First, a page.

As with most parts of the Peace in 2015, the site was also very dry, so no forage yield was determined, but forage samples were taken from the plots using 5 randomly placed 0.25 m x 0.25 m quadrats/plot when barley was at the soft dough stage. Composite forage samples were taken per treatment, dried and later shipped to Central Testing Laboratory Ltd., Winnipeg, Manitoba for feed quality analysis using standard laboratory procedures for wet chemistry.

Results

Forage Quality

Protein Content (Figure 1) - The forage crude protein (CP) content appeared to be generally higher for all mixtures compared to the oats check strip. Protein was highest for Mixture 1 (20% CP), followed by Mixture 3 (16% CP), Mixture 2 (14% CP), Mixture 4 (Pea-oat mix, 13% CP) and then Oats check strip (12% CP). It is evident from this study that cocktail mixtures containing more than 2 crops in the mixtures improved forage CP content compared to oats check strip and a mixture of pea-oat mix. Looking at the mixtures, it appears that mixtures which had kale and proso millet included in the mix (Mixtures 1 and 3) improved the forage CP over those mixtures which did not include Kale and proso millet.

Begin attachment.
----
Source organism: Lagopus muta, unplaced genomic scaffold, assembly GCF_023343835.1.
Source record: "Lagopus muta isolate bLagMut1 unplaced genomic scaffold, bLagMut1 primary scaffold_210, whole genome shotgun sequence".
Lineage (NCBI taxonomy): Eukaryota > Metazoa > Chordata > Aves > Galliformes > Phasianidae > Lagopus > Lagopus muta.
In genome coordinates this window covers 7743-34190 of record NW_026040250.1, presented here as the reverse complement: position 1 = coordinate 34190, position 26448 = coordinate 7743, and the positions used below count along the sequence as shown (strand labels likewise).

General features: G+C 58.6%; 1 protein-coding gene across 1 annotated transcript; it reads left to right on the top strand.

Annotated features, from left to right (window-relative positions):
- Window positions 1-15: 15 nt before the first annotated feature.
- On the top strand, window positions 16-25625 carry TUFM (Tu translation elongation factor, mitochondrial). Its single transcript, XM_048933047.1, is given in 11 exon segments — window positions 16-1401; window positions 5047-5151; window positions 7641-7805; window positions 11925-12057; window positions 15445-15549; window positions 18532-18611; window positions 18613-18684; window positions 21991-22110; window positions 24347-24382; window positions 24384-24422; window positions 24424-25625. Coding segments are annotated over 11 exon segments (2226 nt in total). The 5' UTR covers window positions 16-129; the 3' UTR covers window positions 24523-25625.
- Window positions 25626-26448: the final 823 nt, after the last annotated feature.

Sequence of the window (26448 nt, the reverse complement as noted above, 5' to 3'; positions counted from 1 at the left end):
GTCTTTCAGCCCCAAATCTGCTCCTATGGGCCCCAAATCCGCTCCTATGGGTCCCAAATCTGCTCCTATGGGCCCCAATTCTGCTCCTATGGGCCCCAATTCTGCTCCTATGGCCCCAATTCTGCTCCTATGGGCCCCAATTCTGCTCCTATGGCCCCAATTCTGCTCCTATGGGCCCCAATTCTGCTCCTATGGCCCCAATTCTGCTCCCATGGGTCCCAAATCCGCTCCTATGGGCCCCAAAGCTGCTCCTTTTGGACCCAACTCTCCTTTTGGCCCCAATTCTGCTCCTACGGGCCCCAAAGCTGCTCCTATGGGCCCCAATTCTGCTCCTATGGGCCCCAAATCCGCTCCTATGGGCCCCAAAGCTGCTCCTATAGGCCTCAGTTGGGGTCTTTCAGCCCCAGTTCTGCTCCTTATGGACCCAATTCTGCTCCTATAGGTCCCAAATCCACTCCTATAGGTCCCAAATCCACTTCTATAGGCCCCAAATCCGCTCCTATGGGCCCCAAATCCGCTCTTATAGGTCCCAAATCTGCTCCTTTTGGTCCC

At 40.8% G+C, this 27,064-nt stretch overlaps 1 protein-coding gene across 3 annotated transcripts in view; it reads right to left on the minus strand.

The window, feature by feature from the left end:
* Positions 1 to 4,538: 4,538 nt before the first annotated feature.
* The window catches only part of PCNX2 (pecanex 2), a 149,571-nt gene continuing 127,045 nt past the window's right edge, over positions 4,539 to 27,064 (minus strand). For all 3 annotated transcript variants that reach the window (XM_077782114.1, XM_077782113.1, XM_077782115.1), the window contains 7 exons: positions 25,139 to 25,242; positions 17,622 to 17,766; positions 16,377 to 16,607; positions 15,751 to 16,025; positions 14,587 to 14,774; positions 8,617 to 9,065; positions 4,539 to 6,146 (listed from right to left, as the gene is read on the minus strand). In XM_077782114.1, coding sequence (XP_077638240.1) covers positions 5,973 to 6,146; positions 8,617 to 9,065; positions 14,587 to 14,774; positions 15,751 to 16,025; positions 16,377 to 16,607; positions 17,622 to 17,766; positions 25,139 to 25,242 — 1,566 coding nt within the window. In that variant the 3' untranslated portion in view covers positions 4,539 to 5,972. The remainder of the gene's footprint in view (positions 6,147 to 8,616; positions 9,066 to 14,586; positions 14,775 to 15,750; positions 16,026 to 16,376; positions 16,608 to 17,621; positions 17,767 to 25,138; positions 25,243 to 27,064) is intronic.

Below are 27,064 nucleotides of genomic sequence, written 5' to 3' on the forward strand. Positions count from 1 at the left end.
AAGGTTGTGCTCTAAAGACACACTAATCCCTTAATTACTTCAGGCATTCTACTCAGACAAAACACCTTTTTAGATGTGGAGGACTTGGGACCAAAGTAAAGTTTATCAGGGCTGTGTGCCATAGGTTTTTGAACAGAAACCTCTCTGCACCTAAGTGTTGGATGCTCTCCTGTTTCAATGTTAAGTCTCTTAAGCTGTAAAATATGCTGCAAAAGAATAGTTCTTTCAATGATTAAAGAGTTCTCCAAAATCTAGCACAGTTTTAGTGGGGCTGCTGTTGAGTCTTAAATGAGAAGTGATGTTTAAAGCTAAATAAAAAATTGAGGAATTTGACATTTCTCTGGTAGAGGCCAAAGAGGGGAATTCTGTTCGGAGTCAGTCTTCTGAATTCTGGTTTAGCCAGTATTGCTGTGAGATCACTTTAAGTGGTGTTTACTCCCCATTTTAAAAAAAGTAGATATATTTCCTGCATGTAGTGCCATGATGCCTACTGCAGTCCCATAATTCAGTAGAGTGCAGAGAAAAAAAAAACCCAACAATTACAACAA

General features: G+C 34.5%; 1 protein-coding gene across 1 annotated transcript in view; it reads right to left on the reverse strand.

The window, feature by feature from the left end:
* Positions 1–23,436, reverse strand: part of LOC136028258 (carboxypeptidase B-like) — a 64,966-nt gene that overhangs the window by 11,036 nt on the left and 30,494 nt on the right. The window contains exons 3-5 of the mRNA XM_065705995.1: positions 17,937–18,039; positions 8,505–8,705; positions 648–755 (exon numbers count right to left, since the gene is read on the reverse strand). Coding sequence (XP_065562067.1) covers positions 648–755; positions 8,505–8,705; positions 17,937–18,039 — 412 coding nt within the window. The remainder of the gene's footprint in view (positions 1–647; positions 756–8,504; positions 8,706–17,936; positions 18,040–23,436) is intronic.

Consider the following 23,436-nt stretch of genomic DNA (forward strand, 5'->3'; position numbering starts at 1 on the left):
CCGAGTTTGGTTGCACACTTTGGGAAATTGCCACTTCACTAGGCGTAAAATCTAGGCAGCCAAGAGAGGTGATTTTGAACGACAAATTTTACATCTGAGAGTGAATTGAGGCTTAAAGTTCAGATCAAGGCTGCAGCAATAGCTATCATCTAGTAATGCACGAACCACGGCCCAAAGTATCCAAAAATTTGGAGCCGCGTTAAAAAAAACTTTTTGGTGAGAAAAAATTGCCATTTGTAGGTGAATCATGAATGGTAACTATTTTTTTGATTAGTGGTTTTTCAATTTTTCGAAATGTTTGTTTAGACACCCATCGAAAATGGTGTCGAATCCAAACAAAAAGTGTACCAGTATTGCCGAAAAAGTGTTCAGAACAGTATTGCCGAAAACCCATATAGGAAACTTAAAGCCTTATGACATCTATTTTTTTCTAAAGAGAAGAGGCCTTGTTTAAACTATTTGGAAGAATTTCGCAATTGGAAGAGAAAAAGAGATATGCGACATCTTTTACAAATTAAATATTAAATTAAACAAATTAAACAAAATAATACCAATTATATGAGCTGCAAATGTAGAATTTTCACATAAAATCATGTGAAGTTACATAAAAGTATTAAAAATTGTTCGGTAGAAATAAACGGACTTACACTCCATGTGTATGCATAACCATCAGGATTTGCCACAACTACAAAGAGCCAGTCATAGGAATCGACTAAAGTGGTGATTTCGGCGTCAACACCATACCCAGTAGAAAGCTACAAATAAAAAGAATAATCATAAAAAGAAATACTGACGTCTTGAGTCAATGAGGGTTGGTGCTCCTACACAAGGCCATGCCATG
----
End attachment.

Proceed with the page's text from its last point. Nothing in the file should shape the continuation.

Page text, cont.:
Generally, the CP obtained for all mixtures as well as oats check strip met the protein requirements of a mature beef cow, that requires 7% CP and 9 % CP at the mid gestation stage and 11% CP after calving. For growing and finishing calves that require 12-13% CP, Mixtures 1, 2 and 3 far exceeded the protein required by these categories of calves.


Forage Energy Content (Figure 2)